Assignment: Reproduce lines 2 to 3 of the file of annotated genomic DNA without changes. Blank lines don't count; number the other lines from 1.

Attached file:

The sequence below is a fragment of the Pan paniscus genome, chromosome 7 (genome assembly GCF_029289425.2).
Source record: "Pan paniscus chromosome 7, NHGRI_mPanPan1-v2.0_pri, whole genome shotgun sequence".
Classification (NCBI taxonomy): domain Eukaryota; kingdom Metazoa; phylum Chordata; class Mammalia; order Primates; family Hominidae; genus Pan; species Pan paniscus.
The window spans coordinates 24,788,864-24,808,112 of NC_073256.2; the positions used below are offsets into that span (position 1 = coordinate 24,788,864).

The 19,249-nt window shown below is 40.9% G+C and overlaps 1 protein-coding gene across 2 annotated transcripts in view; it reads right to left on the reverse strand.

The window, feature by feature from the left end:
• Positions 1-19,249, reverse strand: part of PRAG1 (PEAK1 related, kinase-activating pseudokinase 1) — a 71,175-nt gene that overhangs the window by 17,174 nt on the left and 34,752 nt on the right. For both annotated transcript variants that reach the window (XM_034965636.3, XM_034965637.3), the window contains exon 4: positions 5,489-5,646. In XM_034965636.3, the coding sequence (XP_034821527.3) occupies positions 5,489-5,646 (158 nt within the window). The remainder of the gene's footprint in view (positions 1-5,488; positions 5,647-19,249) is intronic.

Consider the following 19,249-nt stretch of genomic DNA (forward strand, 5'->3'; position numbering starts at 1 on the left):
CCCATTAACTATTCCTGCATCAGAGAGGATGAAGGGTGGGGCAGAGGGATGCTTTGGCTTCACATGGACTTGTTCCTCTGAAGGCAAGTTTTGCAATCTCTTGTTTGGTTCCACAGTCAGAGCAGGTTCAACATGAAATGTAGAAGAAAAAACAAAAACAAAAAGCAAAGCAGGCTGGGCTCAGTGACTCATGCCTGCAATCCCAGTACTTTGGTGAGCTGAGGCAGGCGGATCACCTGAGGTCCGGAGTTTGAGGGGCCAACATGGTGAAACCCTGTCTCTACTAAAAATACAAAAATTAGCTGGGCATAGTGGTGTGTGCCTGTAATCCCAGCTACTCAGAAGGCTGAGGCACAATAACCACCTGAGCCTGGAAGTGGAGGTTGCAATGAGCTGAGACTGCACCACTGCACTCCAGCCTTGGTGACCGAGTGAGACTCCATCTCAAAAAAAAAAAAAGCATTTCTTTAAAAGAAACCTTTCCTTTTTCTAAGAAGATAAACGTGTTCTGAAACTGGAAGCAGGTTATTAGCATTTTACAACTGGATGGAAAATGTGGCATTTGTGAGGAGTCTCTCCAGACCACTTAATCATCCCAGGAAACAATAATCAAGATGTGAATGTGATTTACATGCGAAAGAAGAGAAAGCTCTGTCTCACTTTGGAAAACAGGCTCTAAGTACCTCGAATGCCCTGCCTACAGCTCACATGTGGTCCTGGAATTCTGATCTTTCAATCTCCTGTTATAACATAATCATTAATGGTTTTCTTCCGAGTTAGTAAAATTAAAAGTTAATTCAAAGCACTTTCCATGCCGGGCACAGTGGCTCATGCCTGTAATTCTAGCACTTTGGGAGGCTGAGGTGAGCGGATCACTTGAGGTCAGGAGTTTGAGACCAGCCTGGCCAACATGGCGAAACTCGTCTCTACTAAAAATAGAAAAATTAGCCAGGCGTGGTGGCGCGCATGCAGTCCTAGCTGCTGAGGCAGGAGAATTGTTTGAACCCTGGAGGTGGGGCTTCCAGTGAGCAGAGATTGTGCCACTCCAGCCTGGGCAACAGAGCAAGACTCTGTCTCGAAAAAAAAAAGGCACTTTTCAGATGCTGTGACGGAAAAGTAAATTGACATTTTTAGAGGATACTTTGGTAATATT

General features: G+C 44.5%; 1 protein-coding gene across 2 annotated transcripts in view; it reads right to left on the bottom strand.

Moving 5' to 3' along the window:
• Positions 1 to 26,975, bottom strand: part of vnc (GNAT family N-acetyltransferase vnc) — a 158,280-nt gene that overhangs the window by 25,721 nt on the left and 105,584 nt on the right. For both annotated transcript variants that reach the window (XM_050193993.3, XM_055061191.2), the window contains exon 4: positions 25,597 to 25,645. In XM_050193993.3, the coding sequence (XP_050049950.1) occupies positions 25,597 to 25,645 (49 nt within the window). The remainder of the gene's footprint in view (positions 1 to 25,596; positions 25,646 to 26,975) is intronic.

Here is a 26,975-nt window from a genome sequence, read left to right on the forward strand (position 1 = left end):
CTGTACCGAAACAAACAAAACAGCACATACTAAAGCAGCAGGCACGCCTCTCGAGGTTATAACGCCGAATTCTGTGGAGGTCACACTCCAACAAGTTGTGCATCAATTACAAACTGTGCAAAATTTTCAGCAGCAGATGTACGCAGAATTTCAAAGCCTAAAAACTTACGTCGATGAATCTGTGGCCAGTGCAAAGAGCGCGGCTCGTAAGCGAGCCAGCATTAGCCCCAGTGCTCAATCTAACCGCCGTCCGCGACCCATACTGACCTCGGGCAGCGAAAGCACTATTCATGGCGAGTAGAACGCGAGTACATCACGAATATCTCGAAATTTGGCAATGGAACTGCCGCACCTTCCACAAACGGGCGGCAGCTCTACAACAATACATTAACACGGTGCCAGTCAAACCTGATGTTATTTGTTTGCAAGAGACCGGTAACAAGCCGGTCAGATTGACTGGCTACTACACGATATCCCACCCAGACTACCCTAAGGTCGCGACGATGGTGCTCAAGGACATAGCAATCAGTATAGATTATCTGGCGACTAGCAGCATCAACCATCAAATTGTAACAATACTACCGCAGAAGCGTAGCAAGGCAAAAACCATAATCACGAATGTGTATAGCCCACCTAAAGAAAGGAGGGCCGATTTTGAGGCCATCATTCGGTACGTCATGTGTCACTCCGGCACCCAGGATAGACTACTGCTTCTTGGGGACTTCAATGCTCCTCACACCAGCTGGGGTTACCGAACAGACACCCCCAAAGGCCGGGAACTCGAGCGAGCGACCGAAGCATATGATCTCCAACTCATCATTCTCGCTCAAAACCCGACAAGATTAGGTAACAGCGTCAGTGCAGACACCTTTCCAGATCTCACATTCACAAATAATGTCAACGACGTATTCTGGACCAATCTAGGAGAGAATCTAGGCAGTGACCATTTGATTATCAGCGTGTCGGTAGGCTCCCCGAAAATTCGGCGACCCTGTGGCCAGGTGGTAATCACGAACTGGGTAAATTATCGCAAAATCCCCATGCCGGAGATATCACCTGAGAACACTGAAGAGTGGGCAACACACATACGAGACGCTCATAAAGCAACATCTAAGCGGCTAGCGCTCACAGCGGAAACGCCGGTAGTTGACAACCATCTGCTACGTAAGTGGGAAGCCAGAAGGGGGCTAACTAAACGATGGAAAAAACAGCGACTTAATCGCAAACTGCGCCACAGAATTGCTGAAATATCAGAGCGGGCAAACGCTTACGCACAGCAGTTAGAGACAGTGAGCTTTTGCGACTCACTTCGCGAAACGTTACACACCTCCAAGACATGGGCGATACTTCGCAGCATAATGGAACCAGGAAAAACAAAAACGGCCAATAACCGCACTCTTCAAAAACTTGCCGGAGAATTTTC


Source record: "Pan paniscus chromosome 7, NHGRI_mPanPan1-v2.0_pri, whole genome shotgun sequence".
Classification (NCBI taxonomy): domain Eukaryota; kingdom Metazoa; phylum Chordata; class Mammalia; order Primates; family Hominidae; genus Pan; species Pan paniscus.